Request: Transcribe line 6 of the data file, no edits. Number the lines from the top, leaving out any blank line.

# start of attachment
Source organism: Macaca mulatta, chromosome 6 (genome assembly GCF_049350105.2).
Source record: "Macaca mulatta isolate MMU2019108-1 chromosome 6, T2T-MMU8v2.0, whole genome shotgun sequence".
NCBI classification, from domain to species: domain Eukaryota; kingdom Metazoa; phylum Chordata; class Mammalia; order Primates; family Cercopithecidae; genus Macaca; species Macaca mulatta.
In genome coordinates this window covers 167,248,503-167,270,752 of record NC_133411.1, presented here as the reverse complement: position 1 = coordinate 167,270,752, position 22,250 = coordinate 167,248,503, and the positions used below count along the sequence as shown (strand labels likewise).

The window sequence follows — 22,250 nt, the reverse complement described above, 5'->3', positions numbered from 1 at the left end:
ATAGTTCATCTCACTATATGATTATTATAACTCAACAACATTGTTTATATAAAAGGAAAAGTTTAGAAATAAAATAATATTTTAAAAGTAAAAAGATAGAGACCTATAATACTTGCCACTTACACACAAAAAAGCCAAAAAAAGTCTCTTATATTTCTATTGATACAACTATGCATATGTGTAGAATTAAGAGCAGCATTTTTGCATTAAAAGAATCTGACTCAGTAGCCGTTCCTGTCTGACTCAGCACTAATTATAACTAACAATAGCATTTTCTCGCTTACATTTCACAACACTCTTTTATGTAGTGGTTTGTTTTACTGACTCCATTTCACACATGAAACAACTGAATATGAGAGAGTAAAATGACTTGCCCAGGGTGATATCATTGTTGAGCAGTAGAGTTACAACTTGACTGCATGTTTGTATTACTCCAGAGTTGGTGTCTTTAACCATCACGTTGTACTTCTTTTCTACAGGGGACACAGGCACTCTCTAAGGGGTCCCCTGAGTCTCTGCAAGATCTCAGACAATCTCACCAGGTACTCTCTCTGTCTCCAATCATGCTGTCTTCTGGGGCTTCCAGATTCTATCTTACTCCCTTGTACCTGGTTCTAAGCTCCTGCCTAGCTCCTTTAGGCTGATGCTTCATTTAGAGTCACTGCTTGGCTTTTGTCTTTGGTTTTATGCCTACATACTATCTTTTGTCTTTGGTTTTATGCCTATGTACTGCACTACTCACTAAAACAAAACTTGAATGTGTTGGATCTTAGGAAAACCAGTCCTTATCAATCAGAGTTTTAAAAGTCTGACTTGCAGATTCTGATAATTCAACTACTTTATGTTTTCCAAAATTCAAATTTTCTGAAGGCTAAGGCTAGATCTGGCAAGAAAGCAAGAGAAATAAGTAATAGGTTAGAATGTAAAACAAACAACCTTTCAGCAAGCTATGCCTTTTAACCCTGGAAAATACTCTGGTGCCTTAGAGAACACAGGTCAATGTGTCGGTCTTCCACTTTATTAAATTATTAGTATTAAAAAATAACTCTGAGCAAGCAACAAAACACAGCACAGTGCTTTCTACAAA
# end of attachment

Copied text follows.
ATAGTTCATCTCACTATATGATTATTATAACTCAACAACATTGTTTATATAAAAGGAAAAGTTTAGAAATAAAATAATATTTTAAAAGTAAAAAGATAGAGACCTATAATACTTGCCACTTACACACAAAAAAGCCAAAAAAAGTCTCTTATATTTCTATTGATACAACTATGCATATGTGTAGAATTAAGAGCAGCATTTTTGCATTAAAAGAATCTGACTCAGTAGCCGTTCCTGTCTGACTCAGCACTAATTATAACTAACAATAGCATTTTCTCGCTTACATTTCACAACACTCTTTTATGTAGTGGTTTGTTTTACTGACTCCATTTCACACATGAAACAACTGAATATGAGAGAGTAAAATGACTTGCCCAGGGTGATATCATTGTTGAGCAGTAGAGTTACAACTTGACTGCATGTTTGTATTACTCCAGAGTTGGTGTCTTTAACCATCACGTTGTACTTCTTTTCTACAGGGGACACAGGCACTCTCTAAGGGGTCCCCTGAGTCTCTGCAAGATCTCAGACAATCTCACCAGGTACTCTCTCTGTCTCCAATCATGCTGTCTTCTGGGGCTTCCAGATTCTATCTTACTCCCTTGTACCTGGTTCTAAGCTCCTGCCTAGCTCCTTTAGGCTGATGCTTCATTTAGAGTCACTGCTTGGCTTTTGTCTTTGGTTTTATGCCTACATACTATCTTTTGTCTTTGGTTTTATGCCTATGTACTGCACTACTCACTAAAACAAAACTTGAATGTGTTGGATCTTAGGAAAACCAGTCCTTATCAATCAGAGTTTTAAAAGTCTGACTTGCAGATTCTGATAATTCAACTACTTTATGTTTTCCAAAATTCAAATTTTCTGAAGGCTAAGGCTAGATCTGGCAAGAAAGCAAGAGAAATAAGTAATAGGTTAGAATGTAAAACAAACAACCTTTCAGCAAGCTATGCCTTTTAACCCTGGAAAATACTCTGGTGCCTTAGAGAACACAGGTCAATGTGTCGGTCTTCCACTTTATTAAATTATTAGTATTAAAAAATAACTCTGAGCAAGCAACAAAACACAGCACAGTGCTTTCTACAAA